Why is gender inequality in the workplace so persistent despite growing attention from business leaders and the media—and what should we all do differently? Our research suggests we fall short in translating top-level commitment into a truly inclusive work environment. We see strong evidence that even when top executives say the right things, employees don’t think they have a plan for making progress toward gender equality, don’t see those words backed up with action, don’t feel confident calling out gender bias when they see it, and don’t think frontline managers have gotten the message. Consider these findings from our survey conducted with LeanIn.Org, which included more than 130 companies and over 34,000 men and women:
- Employees question the plan of attack. Companies have been trying to apply the same playbook of programs and policies for more than a decade. The vast majority of companies have flexibility, mentorship, and parental-leave programs. Despite these efforts, only 45 percent of employees think their companies are doing what it takes to improve diversity outcomes. The younger generation is even less confident—with only 38 percent of entry-level women thinking their company has a good handle on gender diversity.
- Commitment isn’t evident in everyday actions. There’s also a yawning gap between what companies think they do and what people experience day to day. For example, more than 70 percent of companies say they are committed to diversity, but less than a third of their workers see senior leaders held accountable for improving gender outcomes. Over 90 percent of companies report using clear, objective criteria for hiring and promotions, yet only about half of women believe they have equal opportunities for growth at their companies. Without bridging the gap between corporate intent and individual experience, companies won’t break the stall.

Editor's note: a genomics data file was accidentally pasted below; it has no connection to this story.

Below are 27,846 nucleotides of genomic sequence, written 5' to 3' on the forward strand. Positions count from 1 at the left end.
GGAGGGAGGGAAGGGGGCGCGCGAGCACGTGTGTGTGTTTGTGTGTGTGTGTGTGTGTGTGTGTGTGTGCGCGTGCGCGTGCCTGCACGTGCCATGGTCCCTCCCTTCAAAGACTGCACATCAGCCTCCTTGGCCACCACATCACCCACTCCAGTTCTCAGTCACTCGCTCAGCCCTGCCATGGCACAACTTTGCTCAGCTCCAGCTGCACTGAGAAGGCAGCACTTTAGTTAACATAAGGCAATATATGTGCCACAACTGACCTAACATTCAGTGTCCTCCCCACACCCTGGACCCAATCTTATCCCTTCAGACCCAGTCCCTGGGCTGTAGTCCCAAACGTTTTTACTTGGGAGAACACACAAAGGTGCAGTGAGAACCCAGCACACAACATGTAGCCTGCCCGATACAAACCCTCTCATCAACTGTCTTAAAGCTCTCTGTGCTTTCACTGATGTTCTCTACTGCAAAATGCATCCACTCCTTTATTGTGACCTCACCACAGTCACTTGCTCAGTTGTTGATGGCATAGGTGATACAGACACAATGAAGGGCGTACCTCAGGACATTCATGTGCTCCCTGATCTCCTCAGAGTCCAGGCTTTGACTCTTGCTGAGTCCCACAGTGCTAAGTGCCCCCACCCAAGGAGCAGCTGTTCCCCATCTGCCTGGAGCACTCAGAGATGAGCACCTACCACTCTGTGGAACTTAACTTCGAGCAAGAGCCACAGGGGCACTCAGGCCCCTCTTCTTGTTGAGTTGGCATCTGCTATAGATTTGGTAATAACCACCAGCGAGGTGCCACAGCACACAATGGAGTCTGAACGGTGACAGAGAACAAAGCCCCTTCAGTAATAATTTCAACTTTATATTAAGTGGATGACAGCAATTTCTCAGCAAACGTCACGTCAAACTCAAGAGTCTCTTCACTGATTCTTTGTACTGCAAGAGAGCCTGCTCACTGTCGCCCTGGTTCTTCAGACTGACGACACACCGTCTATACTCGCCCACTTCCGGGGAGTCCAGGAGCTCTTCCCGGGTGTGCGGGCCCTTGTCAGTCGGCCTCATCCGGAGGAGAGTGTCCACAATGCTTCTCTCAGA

- People and organizations are afraid to address bias head on. Men and women, in all roles, shy away from calling out gender bias when it occurs. Less than a quarter of employees see their managers regularly challenge gender-biased language or behavior. Less than half of all employees see day-to-day evidence that their company is worried about creating a culture that embraces diverse leadership styles. Though there has been a surge of corporate programs focused on unconscious bias, people aren’t having the courageous conversations.
- Frontline managers need help. Change does not happen without the full engagement of frontline leaders. These are the plant managers, regional sales leaders, store managers, team coaches, and general managers who make companies tick. Today, only 9 percent of employees see managers recognized for making progress on gender-diversity goals. Less than half of all workers see managers taking advantage of the diverse strengths of their teams or considering a diverse lineup of candidates for open positions. What this tells us is that managers are either not getting the message or don’t know how to manage differently.